- Marketing and advertising slogans are copyrightable as long as they are not determined to be too similar to already existing slogans or common English idioms.
- Facts, theories, and ideas are also immediately added to public domain.
- If a fact is discovered it becomes part of public domain to be used freely. Similarly if someone were to create a theory that theory is added to public domain.
- An example of this would be a scientist discovering a new planet; any one can use this fact. Then some one comes up with the theory that this new planet has Earth-like characteristics, this can also be used by anyone.
- Unique manner of which facts or theories are expressed can be copyrighted. Back to the concept of a Earth-like planet, if a movie director takes these ideas and makes a movie about aliens living there it is protected under copyright laws.
- Compilations of facts and/or theories can be copyrighted, such as world record books or a book of historical facts.
Interestingly, collections of these public domain works can be protected by copyright. These collections or compilations can come in many forms from book or website to a series of videos or even songs. Just because the subject matter of that of which is available in the public domain does not mean that any version, interpretation, or transcription of said works can be freely used. Frequently authors, songwriters, and directors will use public domain information and add their own unique twists to make it their own and subsequently copyright worthy. An example of this is Holiday in Cambodia by American punk rock band Dead Kennedys where facts of the Cambodian Genocide by Pol Pot and the Khmer Rouge are portrayed, yet the song is copyrighted.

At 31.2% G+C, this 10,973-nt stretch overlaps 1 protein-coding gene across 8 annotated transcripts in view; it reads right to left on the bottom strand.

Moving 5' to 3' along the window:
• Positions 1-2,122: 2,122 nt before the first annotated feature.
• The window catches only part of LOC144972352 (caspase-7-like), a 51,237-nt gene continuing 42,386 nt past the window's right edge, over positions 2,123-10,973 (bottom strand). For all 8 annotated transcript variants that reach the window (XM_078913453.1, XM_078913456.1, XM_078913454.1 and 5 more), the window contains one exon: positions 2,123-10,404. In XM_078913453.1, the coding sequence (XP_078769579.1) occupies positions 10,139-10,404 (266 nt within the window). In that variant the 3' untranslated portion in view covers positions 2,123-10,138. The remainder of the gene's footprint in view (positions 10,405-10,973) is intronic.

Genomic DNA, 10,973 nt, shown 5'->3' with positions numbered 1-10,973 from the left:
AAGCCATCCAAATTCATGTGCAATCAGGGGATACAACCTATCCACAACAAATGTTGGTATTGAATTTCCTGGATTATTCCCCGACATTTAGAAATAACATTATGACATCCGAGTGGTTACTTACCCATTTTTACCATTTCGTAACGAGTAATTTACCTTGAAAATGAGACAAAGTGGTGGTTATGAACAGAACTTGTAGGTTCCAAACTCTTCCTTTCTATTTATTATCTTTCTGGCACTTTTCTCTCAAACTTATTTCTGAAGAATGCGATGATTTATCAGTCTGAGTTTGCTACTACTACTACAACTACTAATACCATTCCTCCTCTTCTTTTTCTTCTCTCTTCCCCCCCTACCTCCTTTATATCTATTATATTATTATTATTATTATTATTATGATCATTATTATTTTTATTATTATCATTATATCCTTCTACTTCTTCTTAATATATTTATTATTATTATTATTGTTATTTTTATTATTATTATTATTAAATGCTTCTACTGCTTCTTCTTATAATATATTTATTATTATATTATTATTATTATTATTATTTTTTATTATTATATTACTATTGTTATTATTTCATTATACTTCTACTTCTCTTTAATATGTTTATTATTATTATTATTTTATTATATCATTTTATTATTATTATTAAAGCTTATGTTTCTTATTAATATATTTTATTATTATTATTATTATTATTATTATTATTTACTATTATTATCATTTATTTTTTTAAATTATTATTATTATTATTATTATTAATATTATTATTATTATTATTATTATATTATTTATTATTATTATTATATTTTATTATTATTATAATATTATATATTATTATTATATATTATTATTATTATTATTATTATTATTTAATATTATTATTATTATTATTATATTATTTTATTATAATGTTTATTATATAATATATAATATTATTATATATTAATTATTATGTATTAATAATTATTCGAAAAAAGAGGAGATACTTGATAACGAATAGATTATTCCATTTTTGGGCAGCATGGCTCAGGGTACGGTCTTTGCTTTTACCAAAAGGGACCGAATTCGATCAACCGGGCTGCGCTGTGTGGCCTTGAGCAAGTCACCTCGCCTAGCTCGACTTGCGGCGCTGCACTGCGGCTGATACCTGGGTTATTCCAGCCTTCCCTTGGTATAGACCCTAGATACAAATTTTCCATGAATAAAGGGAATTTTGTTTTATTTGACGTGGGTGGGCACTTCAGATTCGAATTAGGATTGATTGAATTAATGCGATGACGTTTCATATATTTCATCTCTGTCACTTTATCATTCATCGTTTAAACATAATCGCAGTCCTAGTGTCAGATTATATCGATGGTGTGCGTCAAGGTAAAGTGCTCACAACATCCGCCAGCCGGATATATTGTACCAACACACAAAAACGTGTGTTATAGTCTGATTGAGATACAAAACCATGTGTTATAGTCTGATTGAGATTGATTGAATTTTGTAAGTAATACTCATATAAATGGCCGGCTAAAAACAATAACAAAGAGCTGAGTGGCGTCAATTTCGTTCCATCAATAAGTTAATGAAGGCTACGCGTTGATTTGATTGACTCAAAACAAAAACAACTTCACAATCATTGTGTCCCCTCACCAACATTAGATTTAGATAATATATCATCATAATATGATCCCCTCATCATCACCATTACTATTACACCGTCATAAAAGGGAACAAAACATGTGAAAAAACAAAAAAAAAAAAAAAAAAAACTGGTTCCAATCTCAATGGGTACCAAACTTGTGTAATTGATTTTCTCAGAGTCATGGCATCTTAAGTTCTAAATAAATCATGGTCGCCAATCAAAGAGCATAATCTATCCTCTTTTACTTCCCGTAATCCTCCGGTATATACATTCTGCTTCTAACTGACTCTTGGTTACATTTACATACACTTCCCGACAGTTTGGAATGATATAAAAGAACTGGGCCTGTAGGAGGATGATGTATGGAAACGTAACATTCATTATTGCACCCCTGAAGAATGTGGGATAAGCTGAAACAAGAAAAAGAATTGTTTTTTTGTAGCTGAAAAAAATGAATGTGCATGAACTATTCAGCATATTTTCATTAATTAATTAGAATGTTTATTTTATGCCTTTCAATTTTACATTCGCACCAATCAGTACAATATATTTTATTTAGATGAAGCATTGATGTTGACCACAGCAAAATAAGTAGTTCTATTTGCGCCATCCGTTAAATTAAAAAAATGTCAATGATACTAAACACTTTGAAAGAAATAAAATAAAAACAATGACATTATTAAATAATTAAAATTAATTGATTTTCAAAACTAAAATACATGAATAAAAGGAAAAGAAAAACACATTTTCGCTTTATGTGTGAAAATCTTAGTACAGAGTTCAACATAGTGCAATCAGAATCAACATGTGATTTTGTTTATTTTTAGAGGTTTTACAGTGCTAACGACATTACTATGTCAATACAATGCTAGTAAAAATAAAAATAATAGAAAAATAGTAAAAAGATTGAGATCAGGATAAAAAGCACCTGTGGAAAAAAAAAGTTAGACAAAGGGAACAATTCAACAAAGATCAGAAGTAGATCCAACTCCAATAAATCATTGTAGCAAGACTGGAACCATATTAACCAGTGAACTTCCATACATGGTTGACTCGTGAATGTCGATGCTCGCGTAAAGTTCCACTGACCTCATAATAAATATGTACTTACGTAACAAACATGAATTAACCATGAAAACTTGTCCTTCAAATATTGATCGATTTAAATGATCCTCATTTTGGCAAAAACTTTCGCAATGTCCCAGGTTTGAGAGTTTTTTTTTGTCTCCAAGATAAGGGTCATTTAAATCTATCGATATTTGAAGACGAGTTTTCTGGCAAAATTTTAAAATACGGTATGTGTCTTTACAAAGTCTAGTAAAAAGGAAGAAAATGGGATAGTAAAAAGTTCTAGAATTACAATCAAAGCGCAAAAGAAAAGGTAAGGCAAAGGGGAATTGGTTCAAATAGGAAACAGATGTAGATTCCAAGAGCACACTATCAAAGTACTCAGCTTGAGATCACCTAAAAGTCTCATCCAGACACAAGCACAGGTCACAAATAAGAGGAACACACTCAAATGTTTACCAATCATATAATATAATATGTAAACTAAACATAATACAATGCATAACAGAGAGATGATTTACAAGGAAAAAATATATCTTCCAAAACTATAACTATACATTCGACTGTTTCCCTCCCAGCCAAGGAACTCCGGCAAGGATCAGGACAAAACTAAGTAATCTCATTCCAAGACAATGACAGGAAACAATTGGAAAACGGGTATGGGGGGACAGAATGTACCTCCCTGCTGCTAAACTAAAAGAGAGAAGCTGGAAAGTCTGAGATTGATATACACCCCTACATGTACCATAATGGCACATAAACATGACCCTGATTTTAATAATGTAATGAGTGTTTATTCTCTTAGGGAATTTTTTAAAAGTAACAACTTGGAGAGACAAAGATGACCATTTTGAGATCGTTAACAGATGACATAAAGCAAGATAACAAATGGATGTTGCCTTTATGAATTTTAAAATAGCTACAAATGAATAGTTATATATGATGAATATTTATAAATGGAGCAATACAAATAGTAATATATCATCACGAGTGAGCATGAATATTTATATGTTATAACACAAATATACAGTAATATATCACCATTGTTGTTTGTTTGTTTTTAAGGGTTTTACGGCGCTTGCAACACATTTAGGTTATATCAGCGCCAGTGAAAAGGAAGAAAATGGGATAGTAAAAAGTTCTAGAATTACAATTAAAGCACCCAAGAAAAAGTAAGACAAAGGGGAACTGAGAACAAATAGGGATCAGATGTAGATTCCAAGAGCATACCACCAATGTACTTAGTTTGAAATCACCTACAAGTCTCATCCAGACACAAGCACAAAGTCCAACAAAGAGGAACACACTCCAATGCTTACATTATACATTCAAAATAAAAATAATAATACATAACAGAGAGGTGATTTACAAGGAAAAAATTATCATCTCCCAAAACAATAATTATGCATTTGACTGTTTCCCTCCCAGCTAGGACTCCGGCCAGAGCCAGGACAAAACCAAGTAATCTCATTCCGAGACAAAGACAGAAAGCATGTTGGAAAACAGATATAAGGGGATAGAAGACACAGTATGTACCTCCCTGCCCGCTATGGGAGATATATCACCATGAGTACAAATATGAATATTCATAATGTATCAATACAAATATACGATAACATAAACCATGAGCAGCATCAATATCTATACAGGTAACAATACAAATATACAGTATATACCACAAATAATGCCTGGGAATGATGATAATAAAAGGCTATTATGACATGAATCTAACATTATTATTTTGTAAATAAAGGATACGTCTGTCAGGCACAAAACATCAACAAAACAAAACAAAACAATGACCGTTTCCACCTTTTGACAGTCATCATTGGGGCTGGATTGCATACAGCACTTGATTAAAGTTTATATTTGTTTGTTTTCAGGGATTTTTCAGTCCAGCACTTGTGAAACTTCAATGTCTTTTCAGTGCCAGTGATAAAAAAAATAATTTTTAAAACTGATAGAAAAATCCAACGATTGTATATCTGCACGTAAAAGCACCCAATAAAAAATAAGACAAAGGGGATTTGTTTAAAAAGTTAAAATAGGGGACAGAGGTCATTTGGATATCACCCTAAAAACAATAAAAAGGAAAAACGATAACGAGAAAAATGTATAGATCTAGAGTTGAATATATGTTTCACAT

Copyright protection always ends at the end of the calendar year of which it is set to end, essentially meaning December 31st. An example of this would be if an author dies on July 13th, 2001 the United States copyright would continue until December 31, 2071 then on January 1st, 2072 the work would be apart of public domain.
One may ask “How do I know what is available to freely use from the public domain?” and this question can be problematic. One key to knowing if something is in the public domain is to use simple logic with the above categories. Does the concept or material fall under one of the above categories such as date of publication or unprotected type of material? After careful speculation one can see if public domain is an option.
Even with this form of research further knowledge can be necessary. The Internet has many free resources available if one is dedicated enough to spend the time searching. Looking through collections, which may be copyrighted, and finding specific public domain works to use without issue.
Legal documents are some of the easiest to find since most federal and state records are stored both physically and in online databases. Navigating these databases can be time consuming but will often yield results.
When in doubt paying for an online service should produce results or hiring a law firm specializing in said forms of research and law will produce fruitful results.
Public Domain in the United States can be confusing for some but can be well understood with a little research and dedication. Knowing the different ways in which works are added to the public domain, both for keeping works out and finding quality content, is important. This blog works as a guide for you to begin your journey through the public domain.
Copyright Public Domain Issues
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Blog written by Tomas Braly - Texas A&M graduate.